Hesperian student / (Lincoln [Neb.]) 1872-1885, March 15, 1888, Page 2, Image 2

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firmly established, there was a complete change. No
one then spoke Latin, but the influence of the former
condition of affairs still remained to hamper the pens
of writers. The old language of literature was, in
part, abandoned, but only in part, for the substituted
English was but Latin-English. Now, if Latin were
to be engrafted upon Italian or Spanish, the result
would not be great, and it might even be for the
better. There would be no trouble about assimilation.
But with English the case was vastly different. Giv
ing the gloss of Latin construction to our rough and
harsh, but strong, English, was like coating an iron
chain with quicksilver. The quicksilver alone
possesses weight and adaptability to surroundings; the
iron alone is comparatively light, and is strong and
firm; the mixture is clumsier then either, and lessens
the effect of both.
It is by no means strange, then, that our best mod
ern writers of English have come to look upon clas
sicism as the root of almost all literary evil, and that
they are making a great and successful effort to free
themselves from its influence. Notwithstanding the
faet that Latin derivatives have become an essential
part of our every-day speech, that they are freely and
correctly used by mechanics and day-laborers, and
that they form a preponderating element in the lan
guage of our daily newspapers, yet our most prominent
writers are making an enormous effort to eliminate
them from their writings. One can find page after
page of the magazine literature of the day, that
is held up to us as the model for style, in which the
strictest kind of searching is necessary if one wishes
to find a Latin derivative.
Now, it seems reasonable to suppose that a con
scious striving after words and forms ot expression
will destroy naturalness of style. It is generally
admitted that it was this striving that was the most
prominent fault in the writers of the Renaissance.
They tried to construe English as Latin, and neces
sarily failed. It is a well-known fact in language
that foreign constructions cannot be assimilated with
ease, but that foreign words can. The union of
Latin and Greek with Anglo-Saxon has taken place
as might have been expected. We have Anglo-Saxon
constructions almost pure, but more than half of our
words are derived, and many.of these derived words
are used as readily as words that have been in our
language from its beginning. When a writer
attempts to do without these he cannot help encoun
tering difficulties continually. Many of the common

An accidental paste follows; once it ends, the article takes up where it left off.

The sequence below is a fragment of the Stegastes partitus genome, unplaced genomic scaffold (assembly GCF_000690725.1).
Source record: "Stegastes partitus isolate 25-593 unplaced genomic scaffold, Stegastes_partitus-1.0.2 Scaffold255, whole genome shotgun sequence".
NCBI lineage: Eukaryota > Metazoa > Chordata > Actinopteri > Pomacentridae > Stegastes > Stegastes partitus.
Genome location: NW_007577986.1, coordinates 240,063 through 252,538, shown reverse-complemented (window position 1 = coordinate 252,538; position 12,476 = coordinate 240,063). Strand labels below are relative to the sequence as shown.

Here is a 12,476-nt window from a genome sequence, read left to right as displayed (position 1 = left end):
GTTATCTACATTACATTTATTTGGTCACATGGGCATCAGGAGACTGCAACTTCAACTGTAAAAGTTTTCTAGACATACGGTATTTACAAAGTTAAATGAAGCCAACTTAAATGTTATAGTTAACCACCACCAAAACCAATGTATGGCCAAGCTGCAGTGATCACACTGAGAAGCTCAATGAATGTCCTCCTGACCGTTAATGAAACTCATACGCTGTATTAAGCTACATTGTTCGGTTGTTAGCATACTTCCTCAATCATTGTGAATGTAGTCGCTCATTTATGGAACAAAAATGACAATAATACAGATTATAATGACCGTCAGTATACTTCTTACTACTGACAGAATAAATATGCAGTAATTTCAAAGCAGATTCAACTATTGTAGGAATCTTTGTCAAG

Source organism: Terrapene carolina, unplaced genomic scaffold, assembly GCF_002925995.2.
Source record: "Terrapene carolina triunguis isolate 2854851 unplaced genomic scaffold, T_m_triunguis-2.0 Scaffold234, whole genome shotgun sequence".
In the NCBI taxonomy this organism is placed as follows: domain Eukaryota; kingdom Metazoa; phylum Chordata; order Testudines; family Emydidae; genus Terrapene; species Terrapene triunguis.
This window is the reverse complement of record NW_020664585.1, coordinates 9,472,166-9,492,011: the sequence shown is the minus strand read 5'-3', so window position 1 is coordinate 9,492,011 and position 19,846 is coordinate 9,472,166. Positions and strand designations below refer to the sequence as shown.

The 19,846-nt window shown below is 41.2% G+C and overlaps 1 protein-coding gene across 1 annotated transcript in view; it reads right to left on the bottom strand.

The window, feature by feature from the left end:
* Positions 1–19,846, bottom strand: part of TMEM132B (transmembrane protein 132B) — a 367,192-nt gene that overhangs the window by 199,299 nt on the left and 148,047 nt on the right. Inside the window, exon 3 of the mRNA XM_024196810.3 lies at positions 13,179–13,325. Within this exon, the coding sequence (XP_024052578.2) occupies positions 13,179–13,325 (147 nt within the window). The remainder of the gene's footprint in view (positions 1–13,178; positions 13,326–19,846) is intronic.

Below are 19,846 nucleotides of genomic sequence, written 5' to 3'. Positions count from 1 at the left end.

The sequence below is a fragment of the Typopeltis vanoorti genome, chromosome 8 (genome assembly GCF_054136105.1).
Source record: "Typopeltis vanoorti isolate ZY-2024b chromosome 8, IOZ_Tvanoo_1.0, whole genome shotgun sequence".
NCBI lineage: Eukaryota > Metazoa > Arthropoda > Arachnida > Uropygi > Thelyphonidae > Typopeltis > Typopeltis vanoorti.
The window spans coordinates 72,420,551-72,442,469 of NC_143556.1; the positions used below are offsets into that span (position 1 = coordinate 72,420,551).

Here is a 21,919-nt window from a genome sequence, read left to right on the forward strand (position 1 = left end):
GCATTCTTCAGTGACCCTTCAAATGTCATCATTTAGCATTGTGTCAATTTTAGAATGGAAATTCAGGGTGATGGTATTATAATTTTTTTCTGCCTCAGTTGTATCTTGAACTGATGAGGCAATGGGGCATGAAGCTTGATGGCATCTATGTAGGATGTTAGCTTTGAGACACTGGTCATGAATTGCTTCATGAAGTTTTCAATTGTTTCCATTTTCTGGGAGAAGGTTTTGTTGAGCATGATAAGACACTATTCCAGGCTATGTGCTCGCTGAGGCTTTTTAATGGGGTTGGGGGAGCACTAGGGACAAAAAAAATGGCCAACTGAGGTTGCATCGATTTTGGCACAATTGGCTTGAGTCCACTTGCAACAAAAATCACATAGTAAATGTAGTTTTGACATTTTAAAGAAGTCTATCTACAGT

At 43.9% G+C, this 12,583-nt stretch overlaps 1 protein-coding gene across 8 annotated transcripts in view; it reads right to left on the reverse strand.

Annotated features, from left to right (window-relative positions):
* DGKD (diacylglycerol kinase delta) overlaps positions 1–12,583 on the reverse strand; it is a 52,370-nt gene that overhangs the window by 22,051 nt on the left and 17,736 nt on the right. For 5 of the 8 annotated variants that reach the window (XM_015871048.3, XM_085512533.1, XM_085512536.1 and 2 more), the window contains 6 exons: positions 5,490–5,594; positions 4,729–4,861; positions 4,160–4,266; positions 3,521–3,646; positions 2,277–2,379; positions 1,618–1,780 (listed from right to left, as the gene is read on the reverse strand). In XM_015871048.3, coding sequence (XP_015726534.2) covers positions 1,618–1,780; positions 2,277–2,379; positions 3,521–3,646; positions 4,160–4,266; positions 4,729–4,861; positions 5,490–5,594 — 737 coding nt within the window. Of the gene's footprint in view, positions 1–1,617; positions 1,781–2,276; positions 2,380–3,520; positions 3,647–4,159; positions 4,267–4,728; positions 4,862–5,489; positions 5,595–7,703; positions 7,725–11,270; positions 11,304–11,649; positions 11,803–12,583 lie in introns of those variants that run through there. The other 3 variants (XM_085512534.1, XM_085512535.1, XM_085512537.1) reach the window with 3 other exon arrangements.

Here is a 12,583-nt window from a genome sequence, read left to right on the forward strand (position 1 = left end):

words of the Anglo-Saxon language have been drop
ped; and it is to be hoped that our requirements of
expression are much greater than were those of our
semi-barbarous ancestors. Then surely it is follv to
language. We could not tolerate Latin constructions,
but we shall find it difficult to do without the Greek
and Latin derivatives to which we have become
Our professional critics and men of letters are
narrowing the limits of their own best style by their
self-consciousness in language, but aside from this
they are doing little damage. The public keeps on
assimilating, taking the good from all the languages,
ancient and modern. Every year our vocabulary is
There is one late arrival that may be mentioned as
particularly welcome, the hoi polloioi the Greek. It
is quite commonly understood and used, and is des
tined to become even more so. No amount of Eng
lish can give its exact force. We shall make two
suggestions as to words that deserve to be adopted,
and then leave the subject. Both words, expressions
rather, are from the Greek. If we are speaking of
students, say, and wish .to indicate separately those
who are here at the present time and those of former
years, it requires a long and awkward clause to
express our thought with the proper clearness. The
Greeks would have said hoi nun for the one division
and hoi palai for the other, and no one would have
Perhaps it is not best to start reading Tolstoi with Anna
Karcnina. One has, in a measure to be educated up to any
new style before he becomes able to appreciate it fully, and
Anna Karcnina will make a better impression upon one who
who is already acquainted with Tolstoi than upon one read
ng him for the first time. "Ivan Ilyitch" would perhaps be
a good introduction. It is quite short only one hundred
papes, and yet presents Tolstoi, iu many features, at his best.
It is useless to deny that he carries realistic description, in
places to an extent, that, whatever may be the Russian or
French canons, is certainly not in keeping with the best
American taste. It is a little surprising that Tolstoi, who
shows so much of the true artistic feeling in part of his work
should lack that delicate sense which dictates what should be
omitted. Hut, after all so much of our alleged exquisite
taste is the most flagrant prudery that, perhaps, in censuring
Tolstoi we only make an exhibition of our own imbecile
The feelings of a man who is dying by degrees have seldom
been more strongly drawn than in "Ivan Ilyitch." He sus
tains a slight rupture of the liver by a fall, but pays no
attention to it at the time. Soon, however his illness in
creases and he goes to see a doctor. The following extract
well illustrates, what to me is the most enjoyable trait in
Tolstoi his delicates touches. "He went. Everything was
as expected; everything was done according to the usual way
the having to wait; and the pompous doctorial air of im
portance, so familiar to him, the same as he himself assumed
in court; and the tapping and the auscultation; and the lead
ing nilPfitinnc rniiirinrr nticu.'rcc nrr1tftrminrl finrl flnnaf-
thrdw away any generally understood word of our J ently not heard; and the look of superlative wisdom which